As the community of Jesus’ followers grew, the leaders needed to explore new structures and ways of being community. Some within the community took on the responsibility of caring for those who were often neglected. These caring leaders were called deacons. One of the deacons was Stephen. Stephen had a kind heart and showed love to others the way Jesus did. In Acts 6:8–12, we learn that Stephen “did great wonders and signs” and spoke with “wisdom of the Spirit.” The temple leaders charged Stephen with blasphemy and lack of respect for God. This charge was punishable by death. Stephen stands trial and defends his witness in a powerful sermon, recorded in the first part of Acts 7.
As we enter the focus scripture for this Sunday (Acts 7:55–60), some who were not part of the community became angry at the way Stephen talked about Jesus and shared love like Jesus. Stephen was dragged away and taken outside of the city. But even when a crowd began to throw stones at him, Stephen was filled with God’s love. He prayed, “God, please forgive these people for what they are doing” and then he died. Stoning is killing a person by throwing rocks at them. It is a very cruel way to kill a person. The community grieved and remembered Stephen’s loving ways. Stephen is a hero who stood up to the crowd. Doing so cost him his life, but he thought speaking about Jesus was worth dying for.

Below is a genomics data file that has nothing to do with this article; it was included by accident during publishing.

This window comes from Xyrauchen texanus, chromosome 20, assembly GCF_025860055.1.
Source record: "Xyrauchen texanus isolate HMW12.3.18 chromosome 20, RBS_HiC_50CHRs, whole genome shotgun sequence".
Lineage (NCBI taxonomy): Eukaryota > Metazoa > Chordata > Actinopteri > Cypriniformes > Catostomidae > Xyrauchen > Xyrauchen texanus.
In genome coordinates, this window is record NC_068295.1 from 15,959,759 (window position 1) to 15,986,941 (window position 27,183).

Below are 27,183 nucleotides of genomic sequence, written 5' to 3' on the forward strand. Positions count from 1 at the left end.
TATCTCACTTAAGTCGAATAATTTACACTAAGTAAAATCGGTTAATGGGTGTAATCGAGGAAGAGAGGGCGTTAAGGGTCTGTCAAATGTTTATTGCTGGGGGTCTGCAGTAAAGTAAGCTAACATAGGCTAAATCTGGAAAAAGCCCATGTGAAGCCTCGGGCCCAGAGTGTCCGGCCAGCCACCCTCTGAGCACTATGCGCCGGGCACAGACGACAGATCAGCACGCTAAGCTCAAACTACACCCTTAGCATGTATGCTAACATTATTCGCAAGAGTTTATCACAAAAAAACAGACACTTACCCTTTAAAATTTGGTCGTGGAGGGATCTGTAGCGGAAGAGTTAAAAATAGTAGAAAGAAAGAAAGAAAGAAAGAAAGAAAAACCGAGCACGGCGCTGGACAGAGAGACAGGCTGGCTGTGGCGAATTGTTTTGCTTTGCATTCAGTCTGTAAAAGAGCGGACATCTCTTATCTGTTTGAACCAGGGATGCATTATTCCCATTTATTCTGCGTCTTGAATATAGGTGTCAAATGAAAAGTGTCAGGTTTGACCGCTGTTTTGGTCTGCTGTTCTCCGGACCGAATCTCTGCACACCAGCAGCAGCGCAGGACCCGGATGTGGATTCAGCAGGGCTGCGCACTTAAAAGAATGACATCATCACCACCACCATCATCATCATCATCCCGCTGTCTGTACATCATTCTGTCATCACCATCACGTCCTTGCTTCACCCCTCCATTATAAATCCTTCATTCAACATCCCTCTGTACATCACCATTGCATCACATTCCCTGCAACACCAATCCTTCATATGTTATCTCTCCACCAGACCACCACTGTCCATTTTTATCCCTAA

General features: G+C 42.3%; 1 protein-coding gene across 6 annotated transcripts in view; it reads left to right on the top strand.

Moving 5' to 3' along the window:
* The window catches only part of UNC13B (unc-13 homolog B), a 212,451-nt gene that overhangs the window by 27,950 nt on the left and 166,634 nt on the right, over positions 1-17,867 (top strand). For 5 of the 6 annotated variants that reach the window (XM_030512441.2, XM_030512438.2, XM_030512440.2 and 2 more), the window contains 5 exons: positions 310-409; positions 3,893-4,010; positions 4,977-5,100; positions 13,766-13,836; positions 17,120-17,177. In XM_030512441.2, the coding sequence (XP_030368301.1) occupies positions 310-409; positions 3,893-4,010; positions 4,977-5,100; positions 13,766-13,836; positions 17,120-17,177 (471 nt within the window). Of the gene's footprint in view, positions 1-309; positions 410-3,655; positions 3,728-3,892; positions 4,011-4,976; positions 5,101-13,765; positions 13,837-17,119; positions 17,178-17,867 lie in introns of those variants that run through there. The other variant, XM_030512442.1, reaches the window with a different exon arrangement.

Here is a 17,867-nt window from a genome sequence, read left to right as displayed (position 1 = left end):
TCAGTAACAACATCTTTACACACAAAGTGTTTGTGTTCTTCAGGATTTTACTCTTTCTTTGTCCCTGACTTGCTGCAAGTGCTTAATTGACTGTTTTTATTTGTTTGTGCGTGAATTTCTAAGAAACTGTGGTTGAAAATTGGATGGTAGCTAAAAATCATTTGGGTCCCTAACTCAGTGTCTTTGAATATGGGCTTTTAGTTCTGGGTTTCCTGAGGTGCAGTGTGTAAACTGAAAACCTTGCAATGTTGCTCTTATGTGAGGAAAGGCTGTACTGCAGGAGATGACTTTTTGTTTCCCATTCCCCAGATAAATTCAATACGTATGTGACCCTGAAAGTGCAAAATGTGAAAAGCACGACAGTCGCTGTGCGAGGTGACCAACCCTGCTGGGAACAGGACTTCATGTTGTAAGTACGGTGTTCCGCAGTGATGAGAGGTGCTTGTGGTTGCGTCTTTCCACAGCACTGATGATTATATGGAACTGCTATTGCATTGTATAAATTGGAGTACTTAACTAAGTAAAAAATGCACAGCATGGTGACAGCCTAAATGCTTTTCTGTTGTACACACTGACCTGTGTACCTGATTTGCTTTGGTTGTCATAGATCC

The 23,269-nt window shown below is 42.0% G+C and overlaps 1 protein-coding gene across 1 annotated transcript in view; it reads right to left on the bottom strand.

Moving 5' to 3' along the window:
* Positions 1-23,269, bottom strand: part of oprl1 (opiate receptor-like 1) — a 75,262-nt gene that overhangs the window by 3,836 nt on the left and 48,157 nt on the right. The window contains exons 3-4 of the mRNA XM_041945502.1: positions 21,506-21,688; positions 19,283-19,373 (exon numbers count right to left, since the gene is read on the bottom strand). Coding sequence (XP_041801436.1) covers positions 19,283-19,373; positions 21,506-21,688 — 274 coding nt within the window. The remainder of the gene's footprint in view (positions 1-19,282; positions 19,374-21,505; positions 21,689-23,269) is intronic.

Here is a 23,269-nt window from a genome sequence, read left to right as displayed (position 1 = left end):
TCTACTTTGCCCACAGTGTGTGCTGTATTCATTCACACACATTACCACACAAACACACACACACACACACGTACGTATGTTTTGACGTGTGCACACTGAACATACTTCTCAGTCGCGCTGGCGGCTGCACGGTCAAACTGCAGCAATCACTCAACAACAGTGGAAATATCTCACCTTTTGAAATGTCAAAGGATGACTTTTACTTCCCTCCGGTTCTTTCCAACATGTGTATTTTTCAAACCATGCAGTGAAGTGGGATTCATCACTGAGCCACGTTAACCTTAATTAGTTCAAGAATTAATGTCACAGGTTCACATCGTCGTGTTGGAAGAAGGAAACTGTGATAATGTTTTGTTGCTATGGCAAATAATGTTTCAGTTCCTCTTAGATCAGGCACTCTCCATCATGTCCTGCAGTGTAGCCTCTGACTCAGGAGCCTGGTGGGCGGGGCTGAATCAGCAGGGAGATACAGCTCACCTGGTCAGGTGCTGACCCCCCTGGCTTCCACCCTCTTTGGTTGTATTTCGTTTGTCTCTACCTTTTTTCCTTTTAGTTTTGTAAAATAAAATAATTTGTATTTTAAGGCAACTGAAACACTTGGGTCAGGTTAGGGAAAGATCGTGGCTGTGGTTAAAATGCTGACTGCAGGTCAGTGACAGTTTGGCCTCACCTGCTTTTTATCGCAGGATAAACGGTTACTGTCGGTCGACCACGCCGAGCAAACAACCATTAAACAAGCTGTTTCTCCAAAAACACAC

Our youth often find themselves in situations in which they must stand up to their friends refusing to do something they know to be wrong. Stephen’s story provides both a hero to emulate and a warning that standing up to the crowd often causes trouble – fortunately the trouble is not often lethal. Still sometimes standing up to the crowd is the right thing do, even when the crowd fights back. Older children may have become desensitized to violence. Studies indicate that the average child in North America will have watched thousands of acts of televised murder by the time they reach age 12. Depending on their exposure, some may be indifferent to the story and some will be horrified. Our time together offers an opportunity to explore the story and discuss how rage and prejudice can still lead to the death of innocent people today.
This Sunday is Mother’s Day and Women of the Church celebration. Faithworks’ children and youth will mark this day by distributing gifts to the women of our church after the service. Also, please join us for our Annual Mother’s Day Cake Auction. Take part in all the fun and support our Mission Team and volunteers as they prepare for the Maine Mission Trip this July 1-8.
All children and youth are welcome to join us for Bible story time and activities on the 2nd floor after the time of conversation with the pastor.